Thanks to John Grisham and Scott Turow legal thrillers have become a staple of popular fiction. In her first book, This Case Is Gonna Kill Me, Phillipa Bornikova attempts to add a new genre to the paranormal aisle by fusing urban fantasy and the legal-eagle mystery-- with middling results.
Linnet Ellery is fresh out of law school but, thanks to rich and influential parents, lands a job at a high powered "white fang" law firm run by vampires. She's assigned as an assistant to a low-ranking lawyer and expects to spend lots of time doing tons of pointless busywork and navigating some vicious office politics. But the case takes an alarming turn after a werewolf attack and kills one of her co-workers and Linnet realizes she might also be in danger as the case she's working on seems to have more intrigues than anyone knew.
"This Case is Gonna Kill Me" was a frustrating book for me in a lot of ways. In some respects it's a very readable book in the typical action-oriented way of most paranormal fiction. I kept turning the pages hoping that hints dropped regarding certain potential plot point would turn into something, only to be disappointed when I turned the last page without any clarity on a number of things.
Bornikova, like a lot of writers of paranormal fiction, attempts to rewrite the traditional vampire/werewolf story by tweaking certain elements. The big difference in here is that neither supernatural entity is allowed to turn a woman into their particular form of monster- but we're never told why. It's speculated upon by a couple of characters but there's no attempt to move the story along in that way and the way it's dropped doesn't give me enough confidence that I should pick up the second book in hopes of solving that mystery.
But the most baffling thing about "This Case is Going to Kill Me" has to be the legal aspects of the story. Linnet is presented as something of a legal wunderkind who, if I'm being honest, comes across as something of a Mary Sue-ish kind of character. She's the plucky, fresh out of school kind of girl who breezes into her new job and quickly demonstrates that she's more insightful and courageous than all the cutthroat lawyers at her firm. She cleaves her way through all the sexual politics of her firm (including a weird, out-of-sync sexual encounter with one of the vampire partners) and soon has the previously aloof women of the firm rallying around her. Only in a fantasy book could things play out so neatly. Additionally she's given a lot of leeway to investigate the case that may have precipitated the werewolf attack with little input from her superiors and virtually no interference or interest by the police.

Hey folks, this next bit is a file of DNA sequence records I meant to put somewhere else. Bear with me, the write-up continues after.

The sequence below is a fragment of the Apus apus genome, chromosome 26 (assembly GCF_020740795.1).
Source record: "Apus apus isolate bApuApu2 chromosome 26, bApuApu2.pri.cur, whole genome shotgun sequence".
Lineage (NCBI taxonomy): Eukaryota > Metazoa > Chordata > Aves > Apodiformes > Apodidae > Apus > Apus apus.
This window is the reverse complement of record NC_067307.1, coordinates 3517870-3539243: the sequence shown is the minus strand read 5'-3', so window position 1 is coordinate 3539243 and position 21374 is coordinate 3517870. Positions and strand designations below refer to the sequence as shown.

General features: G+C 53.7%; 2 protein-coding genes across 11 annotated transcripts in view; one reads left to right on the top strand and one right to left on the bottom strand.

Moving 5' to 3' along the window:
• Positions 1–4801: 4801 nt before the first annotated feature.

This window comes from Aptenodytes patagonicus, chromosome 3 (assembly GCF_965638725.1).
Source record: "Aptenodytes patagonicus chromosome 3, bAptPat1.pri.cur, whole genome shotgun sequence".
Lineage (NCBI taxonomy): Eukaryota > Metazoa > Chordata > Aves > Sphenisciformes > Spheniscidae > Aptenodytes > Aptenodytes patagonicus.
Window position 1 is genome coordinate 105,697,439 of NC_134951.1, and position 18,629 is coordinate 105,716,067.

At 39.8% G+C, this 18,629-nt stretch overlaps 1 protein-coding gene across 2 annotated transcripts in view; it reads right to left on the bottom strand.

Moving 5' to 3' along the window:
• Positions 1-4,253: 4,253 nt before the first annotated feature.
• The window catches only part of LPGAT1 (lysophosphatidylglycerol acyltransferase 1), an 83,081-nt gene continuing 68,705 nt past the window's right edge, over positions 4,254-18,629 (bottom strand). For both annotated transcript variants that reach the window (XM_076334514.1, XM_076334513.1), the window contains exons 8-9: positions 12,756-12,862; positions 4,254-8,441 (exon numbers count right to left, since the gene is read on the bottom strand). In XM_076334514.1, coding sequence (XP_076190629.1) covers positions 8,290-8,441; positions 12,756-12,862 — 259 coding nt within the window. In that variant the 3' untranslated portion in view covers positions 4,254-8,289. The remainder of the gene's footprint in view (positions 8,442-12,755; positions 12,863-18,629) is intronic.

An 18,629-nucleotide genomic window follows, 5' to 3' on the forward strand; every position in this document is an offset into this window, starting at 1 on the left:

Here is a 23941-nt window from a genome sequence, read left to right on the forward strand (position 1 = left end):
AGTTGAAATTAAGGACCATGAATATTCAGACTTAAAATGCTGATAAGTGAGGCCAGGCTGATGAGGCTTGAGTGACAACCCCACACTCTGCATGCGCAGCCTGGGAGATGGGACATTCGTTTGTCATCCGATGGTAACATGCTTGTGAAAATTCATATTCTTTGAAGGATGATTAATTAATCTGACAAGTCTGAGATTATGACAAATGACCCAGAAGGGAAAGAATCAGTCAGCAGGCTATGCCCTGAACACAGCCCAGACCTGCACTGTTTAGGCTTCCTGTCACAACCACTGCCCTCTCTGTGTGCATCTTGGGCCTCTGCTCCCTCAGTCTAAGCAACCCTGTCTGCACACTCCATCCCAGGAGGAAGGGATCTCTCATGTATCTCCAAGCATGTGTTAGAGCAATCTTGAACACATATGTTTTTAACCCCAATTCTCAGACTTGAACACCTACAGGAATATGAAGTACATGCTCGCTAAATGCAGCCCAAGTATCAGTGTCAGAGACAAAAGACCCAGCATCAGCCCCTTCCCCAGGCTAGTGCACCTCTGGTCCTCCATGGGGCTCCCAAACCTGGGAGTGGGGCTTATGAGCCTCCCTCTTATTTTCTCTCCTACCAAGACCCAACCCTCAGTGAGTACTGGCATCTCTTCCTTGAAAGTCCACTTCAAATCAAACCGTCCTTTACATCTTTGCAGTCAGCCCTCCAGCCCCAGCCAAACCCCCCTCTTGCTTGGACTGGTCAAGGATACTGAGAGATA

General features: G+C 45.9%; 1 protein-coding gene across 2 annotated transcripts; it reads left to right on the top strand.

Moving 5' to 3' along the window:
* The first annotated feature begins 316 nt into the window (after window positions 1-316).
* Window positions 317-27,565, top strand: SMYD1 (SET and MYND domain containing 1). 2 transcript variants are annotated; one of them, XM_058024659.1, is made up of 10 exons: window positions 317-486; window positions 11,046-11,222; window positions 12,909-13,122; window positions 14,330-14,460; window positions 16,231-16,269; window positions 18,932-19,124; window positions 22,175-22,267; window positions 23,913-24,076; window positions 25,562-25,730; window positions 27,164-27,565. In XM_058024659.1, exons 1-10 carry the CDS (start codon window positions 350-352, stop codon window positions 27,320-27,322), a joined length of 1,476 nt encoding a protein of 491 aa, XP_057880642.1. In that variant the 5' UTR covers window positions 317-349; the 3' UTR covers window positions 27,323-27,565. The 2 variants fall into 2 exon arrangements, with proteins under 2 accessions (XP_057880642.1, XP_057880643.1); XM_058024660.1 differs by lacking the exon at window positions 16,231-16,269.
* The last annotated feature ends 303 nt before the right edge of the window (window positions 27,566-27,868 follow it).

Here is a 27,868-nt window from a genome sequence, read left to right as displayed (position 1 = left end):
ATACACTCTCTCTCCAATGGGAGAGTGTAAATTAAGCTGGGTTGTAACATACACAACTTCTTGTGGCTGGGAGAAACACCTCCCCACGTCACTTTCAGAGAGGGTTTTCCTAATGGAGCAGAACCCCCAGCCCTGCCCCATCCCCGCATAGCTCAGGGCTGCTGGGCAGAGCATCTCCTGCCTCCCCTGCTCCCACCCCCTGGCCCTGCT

But if I had to pick one thing I think my biggest gripe about "This Case is Going to Kill Me" is that the book really seems to follow a rote pattern for paranormal fiction without really developing the characters in a way that feels natural. There are moments when Linnet's history is touched upon, like the fact that she was raised by vampires, but those elements of the story are addressed in a hit-and-run fashion that never offers enough clarity to satisfy the reader. The would-be romance in the story is handled in the same way and there is absolutely no chemistry or common ground between the two main characters. The story can be engaging at times but the writing and storytelling is generally choppy and abrupt and sometimes had me flipping back and forth trying to keep track of characters that jump in and out of the plot. Minor character quirks, like Linnet's love of horse riding, are also shoehorned in but don't make a lot of sense in the overall scheme of things and the author's assumption that the reader would know the peculiarities of horsemanship without explanation (I had no idea what a piaffe is and couldn't intuit what kind of horse maneuver it was from the dialoge or description in the book) don't serve the narrative very well either.
There is a glimmer of an idea here that could work very well as a sub-genre of paranormal fiction but "This Case is Gonna Kill Me" feels off in its execution and the narrative never flows smoothly. I wanted to like this book but honestly found it to be mostly frustrating and unsatisfying.
2 out of 5 stars